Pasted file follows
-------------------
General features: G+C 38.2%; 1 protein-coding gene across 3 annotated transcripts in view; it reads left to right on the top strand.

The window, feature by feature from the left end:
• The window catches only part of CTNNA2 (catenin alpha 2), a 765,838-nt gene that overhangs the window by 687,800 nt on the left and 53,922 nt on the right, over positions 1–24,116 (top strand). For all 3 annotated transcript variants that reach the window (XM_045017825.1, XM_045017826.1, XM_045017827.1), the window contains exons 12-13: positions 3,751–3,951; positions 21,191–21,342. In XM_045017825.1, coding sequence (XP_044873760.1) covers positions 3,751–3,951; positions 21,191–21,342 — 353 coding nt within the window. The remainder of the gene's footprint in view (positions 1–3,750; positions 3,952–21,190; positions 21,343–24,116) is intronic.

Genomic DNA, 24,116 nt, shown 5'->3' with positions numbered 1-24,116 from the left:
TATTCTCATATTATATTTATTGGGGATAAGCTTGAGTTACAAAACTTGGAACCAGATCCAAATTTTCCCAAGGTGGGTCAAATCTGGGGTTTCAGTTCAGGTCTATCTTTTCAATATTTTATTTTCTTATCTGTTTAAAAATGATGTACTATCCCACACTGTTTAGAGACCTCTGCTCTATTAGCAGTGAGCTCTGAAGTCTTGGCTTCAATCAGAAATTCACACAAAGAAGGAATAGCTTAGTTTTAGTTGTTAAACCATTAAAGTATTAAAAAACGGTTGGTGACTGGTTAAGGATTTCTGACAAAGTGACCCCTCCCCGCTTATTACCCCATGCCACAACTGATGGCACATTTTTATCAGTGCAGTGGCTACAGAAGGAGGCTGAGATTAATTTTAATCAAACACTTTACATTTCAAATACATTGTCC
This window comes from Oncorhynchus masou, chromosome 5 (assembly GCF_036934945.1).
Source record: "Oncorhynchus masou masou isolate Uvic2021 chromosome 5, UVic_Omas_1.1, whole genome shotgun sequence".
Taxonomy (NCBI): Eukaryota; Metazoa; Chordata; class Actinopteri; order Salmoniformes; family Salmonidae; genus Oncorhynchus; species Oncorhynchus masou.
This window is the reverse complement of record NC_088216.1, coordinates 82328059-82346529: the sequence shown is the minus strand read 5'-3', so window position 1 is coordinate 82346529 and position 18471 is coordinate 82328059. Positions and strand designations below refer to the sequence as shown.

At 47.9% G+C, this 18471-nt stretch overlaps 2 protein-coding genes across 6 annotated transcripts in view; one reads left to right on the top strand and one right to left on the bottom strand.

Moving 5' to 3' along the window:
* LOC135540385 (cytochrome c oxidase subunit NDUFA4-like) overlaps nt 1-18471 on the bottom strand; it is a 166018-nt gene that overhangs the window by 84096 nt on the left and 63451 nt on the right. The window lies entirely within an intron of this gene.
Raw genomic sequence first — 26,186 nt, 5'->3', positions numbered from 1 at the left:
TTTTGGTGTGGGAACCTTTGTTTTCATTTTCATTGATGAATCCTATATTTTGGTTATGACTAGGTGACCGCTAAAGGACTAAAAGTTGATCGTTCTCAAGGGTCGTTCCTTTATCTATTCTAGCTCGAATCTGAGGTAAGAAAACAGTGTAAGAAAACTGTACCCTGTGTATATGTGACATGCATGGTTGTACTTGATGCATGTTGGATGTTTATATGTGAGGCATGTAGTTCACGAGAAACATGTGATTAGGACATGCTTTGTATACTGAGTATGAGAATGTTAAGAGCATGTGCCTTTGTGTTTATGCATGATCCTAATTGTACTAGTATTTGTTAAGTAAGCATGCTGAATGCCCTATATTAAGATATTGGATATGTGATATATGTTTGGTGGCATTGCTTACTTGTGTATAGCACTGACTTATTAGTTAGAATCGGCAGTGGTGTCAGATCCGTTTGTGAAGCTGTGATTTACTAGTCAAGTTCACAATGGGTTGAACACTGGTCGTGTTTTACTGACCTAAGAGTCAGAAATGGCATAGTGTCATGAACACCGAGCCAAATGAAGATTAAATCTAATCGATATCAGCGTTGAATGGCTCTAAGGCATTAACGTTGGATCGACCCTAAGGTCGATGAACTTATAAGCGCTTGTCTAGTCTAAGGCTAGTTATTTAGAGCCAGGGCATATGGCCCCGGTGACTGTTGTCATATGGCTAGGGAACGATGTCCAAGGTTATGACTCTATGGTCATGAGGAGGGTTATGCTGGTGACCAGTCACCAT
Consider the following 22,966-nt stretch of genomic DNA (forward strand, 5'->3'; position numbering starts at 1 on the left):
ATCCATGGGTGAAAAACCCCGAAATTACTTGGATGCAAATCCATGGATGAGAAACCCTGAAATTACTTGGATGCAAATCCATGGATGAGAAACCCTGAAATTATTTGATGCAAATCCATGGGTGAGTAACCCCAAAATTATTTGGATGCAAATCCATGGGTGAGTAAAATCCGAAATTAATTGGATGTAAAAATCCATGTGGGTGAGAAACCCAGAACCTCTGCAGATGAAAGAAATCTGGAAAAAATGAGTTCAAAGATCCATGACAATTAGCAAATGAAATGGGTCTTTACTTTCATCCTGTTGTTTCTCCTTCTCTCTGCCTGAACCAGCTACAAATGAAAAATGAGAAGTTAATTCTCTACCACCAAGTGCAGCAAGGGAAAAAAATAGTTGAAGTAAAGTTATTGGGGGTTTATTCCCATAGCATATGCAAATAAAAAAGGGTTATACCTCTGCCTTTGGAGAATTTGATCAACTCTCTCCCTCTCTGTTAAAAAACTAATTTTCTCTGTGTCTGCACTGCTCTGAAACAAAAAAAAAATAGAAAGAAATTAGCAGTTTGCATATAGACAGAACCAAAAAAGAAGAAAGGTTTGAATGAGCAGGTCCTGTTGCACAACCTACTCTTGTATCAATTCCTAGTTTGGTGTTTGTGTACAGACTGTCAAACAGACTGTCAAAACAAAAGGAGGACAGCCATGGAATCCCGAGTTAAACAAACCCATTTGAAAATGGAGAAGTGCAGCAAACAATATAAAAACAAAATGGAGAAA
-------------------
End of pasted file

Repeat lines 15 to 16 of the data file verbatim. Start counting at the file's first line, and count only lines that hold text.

Consider the following 22,966-nt stretch of genomic DNA (forward strand, 5'->3'; position numbering starts at 1 on the left):
ATCCATGGGTGAAAAACCCCGAAATTACTTGGATGCAAATCCATGGATGAGAAACCCTGAAATTACTTGGATGCAAATCCATGGATGAGAAACCCTGAAATTATTTGATGCAAATCCATGGGTGAGTAACCCCAAAATTATTTGGATGCAAATCCATGGGTGAGTAAAATCCGAAATTAATTGGATGTAAAAATCCATGTGGGTGAGAAACCCAGAACCTCTGCAGATGAAAGAAATCTGGAAAAAATGAGTTCAAAGATCCATGACAATTAGCAAATGAAATGGGTCTTTACTTTCATCCTGTTGTTTCTCCTTCTCTCTGCCTGAACCAGCTACAAATGAAAAATGAGAAGTTAATTCTCTACCACCAAGTGCAGCAAGGGAAAAAAATAGTTGAAGTAAAGTTATTGGGGGTTTATTCCCATAGCATATGCAAATAAAAAAGGGTTATACCTCTGCCTTTGGAGAATTTGATCAACTCTCTCCCTCTCTGTTAAAAAACTAATTTTCTCTGTGTCTGCACTGCTCTGAAACAAAAAAAAAATAGAAAGAAATTAGCAGTTTGCATATAGACAGAACCAAAAAAGAAGAAAGGTTTGAATGAGCAGGTCCTGTTGCACAACCTACTCTTGTATCAATTCCTAGTTTGGTGTTTGTGTACAGACTGTCAAACAGACTGTCAAAACAAAAGGAGGACAGCCATGGAATCCCGAGTTAAACAAACCCATTTGAAAATGGAGAAGTGCAGCAAACAATATAAAAACAAAATGGAGAAA